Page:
Nevertheless, my efforts at clearing cobwebs from the attic are helping to clear them from my brain, and this connection may lie at the heart of why I find these activities pleasurable rather than onerous. Lately I've been able to work in the breakfast room, refurbishing some old bookends by decorating them with Japanese papers and ephemera, only because I finally cleared away months' worth of collected detritus from atop the table.

For the last couple of years I've been stymied by the length of the list of things to do, most of them major: re-tile the bath upstairs, put in a new floor upstairs, re-roof the house, re-glaze the windows, re-paint assorted rooms, re-finish floors downstairs, re-screen the porch. Et cetera, et cetera, et cetera. I've made endless lists, prioritized, and worried over it all whenever I wasn't busy worrying about school. Of course, this strategy accomplished nothing.

Then, around the end of summer, I started simply doing things. Small things: making sure the dishes were done and the downstairs tidied before bed (so I wouldn't be greeted by a pile and/or a mess in the morning); running the vacuum cleaner through the house once or twice a week (instead of waiting until the place was three-inches thick in dog fur); picking up stray twigs from the garden (mostly bits of fallen pecan branches) and adding them to the twig "wall" that edges part of the Carbon Sink (instead of pitching them on the brush heap); making weekly forays into the garage to find objects that have to be thrown out rather than re-purposed or re-positioned; recovering old electronics boxes from the attic for recycling.

Slowly, I'm retraining myself. Instead of pining away about the lack of time I have to get anything accomplished, I've started using the existing time more wisely. I no longer keep long lists, although I do jot down ideas for small, do-able tasks. In time (time, again!) the empty boxes will be gone, the garage will be more accessible, and there will be even more time.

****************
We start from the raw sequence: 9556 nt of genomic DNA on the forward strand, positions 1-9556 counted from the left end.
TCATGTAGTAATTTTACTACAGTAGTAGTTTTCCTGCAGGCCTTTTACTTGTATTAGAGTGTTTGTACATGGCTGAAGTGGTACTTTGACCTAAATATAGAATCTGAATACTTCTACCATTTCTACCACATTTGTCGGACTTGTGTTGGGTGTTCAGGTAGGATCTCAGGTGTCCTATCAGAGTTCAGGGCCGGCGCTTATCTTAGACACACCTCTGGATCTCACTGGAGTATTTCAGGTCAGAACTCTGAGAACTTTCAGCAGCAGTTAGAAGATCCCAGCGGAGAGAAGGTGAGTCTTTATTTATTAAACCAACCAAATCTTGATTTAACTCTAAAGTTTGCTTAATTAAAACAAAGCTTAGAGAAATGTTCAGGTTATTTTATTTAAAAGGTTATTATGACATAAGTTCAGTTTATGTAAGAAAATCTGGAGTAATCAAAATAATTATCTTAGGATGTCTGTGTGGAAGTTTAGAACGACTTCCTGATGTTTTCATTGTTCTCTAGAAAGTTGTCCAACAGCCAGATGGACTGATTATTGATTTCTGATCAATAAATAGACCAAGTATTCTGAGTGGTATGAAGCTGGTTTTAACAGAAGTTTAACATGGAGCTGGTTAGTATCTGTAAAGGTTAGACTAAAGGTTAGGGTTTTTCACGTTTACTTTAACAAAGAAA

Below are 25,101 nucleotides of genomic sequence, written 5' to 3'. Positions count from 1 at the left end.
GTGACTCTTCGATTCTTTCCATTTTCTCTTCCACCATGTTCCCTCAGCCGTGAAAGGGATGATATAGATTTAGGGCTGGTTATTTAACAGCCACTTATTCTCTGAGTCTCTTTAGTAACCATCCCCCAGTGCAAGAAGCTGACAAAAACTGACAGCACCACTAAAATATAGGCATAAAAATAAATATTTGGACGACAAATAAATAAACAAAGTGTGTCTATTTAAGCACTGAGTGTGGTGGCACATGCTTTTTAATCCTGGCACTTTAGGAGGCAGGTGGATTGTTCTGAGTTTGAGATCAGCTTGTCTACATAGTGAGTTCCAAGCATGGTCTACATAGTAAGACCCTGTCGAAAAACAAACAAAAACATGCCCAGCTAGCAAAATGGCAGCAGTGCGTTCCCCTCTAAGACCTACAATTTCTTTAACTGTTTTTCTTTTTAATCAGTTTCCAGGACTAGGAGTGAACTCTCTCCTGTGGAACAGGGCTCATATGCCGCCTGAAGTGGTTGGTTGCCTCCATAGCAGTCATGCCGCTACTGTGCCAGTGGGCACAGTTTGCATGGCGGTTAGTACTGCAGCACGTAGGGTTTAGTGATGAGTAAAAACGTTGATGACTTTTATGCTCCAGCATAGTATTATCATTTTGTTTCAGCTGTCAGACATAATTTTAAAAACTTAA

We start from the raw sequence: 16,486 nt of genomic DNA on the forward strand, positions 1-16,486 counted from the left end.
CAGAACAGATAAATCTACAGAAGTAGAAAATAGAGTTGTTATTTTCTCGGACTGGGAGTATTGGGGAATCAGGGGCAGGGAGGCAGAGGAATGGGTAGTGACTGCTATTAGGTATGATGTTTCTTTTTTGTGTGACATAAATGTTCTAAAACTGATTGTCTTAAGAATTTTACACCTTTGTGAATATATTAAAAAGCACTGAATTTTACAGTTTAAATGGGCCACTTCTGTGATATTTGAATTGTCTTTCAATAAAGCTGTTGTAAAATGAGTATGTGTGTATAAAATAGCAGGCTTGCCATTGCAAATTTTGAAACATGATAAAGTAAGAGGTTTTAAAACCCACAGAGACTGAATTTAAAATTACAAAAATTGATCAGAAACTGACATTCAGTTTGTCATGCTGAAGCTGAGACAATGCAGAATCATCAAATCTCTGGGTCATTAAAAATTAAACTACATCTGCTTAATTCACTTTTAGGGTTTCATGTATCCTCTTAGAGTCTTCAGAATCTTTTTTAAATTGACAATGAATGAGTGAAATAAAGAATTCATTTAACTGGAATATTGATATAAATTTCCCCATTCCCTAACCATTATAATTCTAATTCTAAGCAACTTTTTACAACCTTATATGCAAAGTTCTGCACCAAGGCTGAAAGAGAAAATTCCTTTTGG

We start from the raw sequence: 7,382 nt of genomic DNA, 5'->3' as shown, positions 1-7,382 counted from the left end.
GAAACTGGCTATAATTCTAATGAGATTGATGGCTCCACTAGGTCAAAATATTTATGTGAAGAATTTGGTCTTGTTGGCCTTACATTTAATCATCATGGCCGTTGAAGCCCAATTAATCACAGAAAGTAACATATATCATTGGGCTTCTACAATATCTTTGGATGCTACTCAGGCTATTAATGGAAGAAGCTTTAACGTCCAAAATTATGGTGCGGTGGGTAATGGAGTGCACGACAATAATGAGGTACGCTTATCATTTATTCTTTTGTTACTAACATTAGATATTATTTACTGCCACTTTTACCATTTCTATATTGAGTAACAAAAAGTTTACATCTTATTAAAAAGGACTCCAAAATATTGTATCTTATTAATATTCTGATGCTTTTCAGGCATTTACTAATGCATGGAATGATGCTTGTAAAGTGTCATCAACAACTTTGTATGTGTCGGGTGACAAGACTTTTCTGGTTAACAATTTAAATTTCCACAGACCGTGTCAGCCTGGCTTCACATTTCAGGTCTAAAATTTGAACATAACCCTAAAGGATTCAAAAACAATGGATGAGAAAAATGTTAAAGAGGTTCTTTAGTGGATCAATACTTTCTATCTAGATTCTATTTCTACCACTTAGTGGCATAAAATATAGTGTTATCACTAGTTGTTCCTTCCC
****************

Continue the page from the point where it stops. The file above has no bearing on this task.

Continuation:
This is not unlike getting out of debt. Once one starts paying things down, the lower the balance becomes, and the faster the debt melts away.

What I didn't realize when I started paying attention to the process (in terms of both monetary debt and "junk debt") was the sense of well-being that ensues. One source of my periodic funks, it seems, was simply being overwhelmed by mounting numbers of tasks. "Just do it," the ad preaches.

For once, advertising seems to be doing some good. I'm just not quite sure why it took me so long to get the message.

Image credit: As always, when I think of home, I think of Carl Larsson's evocative watercolors. This one is Lathörnan ("Cosy Corner") from Ett hem, 1894, via Wikimedia Commons.

1 comment:

Martha Z said...

My mother would say "only begin and the spirit will carry you through."
I could have bundled errands, Kaiser for the flu shot, the library and the market, but didn't. We rode the bikes to Kaiser and the library but still need to go to the market but I think we came out ahead.
Keeping up with my neighbors standards would be housework; cluttered but clean enough to be healthy, that is my idea of home keeping.